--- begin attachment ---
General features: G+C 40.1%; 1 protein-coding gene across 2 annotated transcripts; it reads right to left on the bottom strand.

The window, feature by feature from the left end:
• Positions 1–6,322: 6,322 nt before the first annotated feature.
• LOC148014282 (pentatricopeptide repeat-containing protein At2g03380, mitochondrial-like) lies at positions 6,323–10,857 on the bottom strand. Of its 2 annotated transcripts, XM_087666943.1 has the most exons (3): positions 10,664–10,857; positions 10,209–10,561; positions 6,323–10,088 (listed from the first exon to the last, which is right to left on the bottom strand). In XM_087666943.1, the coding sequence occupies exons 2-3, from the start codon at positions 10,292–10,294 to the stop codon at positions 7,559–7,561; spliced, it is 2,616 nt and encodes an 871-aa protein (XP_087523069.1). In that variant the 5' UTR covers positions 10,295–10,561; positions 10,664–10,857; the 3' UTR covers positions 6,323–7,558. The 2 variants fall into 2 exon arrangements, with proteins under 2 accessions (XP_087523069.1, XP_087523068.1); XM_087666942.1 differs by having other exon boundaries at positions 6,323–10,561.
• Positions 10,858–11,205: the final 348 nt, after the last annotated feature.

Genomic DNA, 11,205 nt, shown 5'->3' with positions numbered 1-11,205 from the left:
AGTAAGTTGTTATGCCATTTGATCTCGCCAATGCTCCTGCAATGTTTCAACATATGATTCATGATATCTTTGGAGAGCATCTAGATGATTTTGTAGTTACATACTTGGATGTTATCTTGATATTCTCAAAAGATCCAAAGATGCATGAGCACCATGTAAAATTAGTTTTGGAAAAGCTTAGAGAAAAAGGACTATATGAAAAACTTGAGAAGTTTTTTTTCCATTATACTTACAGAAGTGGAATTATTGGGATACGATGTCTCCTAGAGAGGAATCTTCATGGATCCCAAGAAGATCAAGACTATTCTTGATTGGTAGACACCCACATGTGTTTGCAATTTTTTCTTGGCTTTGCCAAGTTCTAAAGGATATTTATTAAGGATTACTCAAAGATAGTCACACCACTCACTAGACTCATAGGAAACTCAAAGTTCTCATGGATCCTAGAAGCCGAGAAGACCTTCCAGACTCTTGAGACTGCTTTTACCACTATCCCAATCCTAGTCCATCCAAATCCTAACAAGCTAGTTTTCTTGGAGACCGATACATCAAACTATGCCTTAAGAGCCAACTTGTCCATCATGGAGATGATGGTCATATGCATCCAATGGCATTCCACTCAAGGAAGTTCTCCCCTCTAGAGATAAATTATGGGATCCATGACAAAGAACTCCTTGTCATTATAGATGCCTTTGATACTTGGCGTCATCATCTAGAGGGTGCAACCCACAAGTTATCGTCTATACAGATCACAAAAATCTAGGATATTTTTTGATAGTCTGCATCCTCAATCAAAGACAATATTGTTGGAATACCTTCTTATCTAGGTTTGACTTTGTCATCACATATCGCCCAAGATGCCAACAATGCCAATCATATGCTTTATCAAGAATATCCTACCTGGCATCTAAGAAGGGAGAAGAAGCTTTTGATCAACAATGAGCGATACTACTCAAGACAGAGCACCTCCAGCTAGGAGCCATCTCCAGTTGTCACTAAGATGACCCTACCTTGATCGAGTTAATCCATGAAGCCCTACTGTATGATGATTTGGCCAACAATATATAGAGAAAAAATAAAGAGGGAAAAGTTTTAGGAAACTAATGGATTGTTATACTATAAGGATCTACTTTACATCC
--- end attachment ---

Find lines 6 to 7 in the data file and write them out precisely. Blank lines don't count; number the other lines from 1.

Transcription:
Genomic DNA, 11,205 nt, shown 5'->3' with positions numbered 1-11,205 from the left:
AGTAAGTTGTTATGCCATTTGATCTCGCCAATGCTCCTGCAATGTTTCAACATATGATTCATGATATCTTTGGAGAGCATCTAGATGATTTTGTAGTTACATACTTGGATGTTATCTTGATATTCTCAAAAGATCCAAAGATGCATGAGCACCATGTAAAATTAGTTTTGGAAAAGCTTAGAGAAAAAGGACTATATGAAAAACTTGAGAAGTTTTTTTTCCATTATACTTACAGAAGTGGAATTATTGGGATACGATGTCTCCTAGAGAGGAATCTTCATGGATCCCAAGAAGATCAAGACTATTCTTGATTGGTAGACACCCACATGTGTTTGCAATTTTTTCTTGGCTTTGCCAAGTTCTAAAGGATATTTATTAAGGATTACTCAAAGATAGTCACACCACTCACTAGACTCATAGGAAACTCAAAGTTCTCATGGATCCTAGAAGCCGAGAAGACCTTCCAGACTCTTGAGACTGCTTTTACCACTATCCCAATCCTAGTCCATCCAAATCCTAACAAGCTAGTTTTCTTGGAGACCGATACATCAAACTATGCCTTAAGAGCCAACTTGTCCATCATGGAGATGATGGTCATATGCATCCAATGGCATTCCACTCAAGGAAGTTCTCCCCTCTAGAGATAAATTATGGGATCCATGACAAAGAACTCCTTGTCATTATAGATGCCTTTGATACTTGGCGTCATCATCTAGAGGGTGCAACCCACAAGTTATCGTCTATACAGATCACAAAAATCTAGGATATTTTTTGATAGTCTGCATCCTCAATCAAAGACAATATTGTTGGAATACCTTCTTATCTAGGTTTGACTTTGTCATCACATATCGCCCAAGATGCCAACAATGCCAATCATATGCTTTATCAAGAATATCCTACCTGGCATCTAAGAAGGGAGAAGAAGCTTTTGATCAACAATGAGCGATACTACTCAAGACAGAGCACCTCCAGCTAGGAGCCATCTCCAGTTGTCACTAAGATGACCCTACCTTGATCGAGTTAATCCATGAAGCCCTACTGTATGATGATTTGGCCAACAATATATAGAGAAAAAATAAAGAGGGAAAAGTTTTAGGAAACTAATGGATTGTTATACTATAAGGATCTACTTTACATCC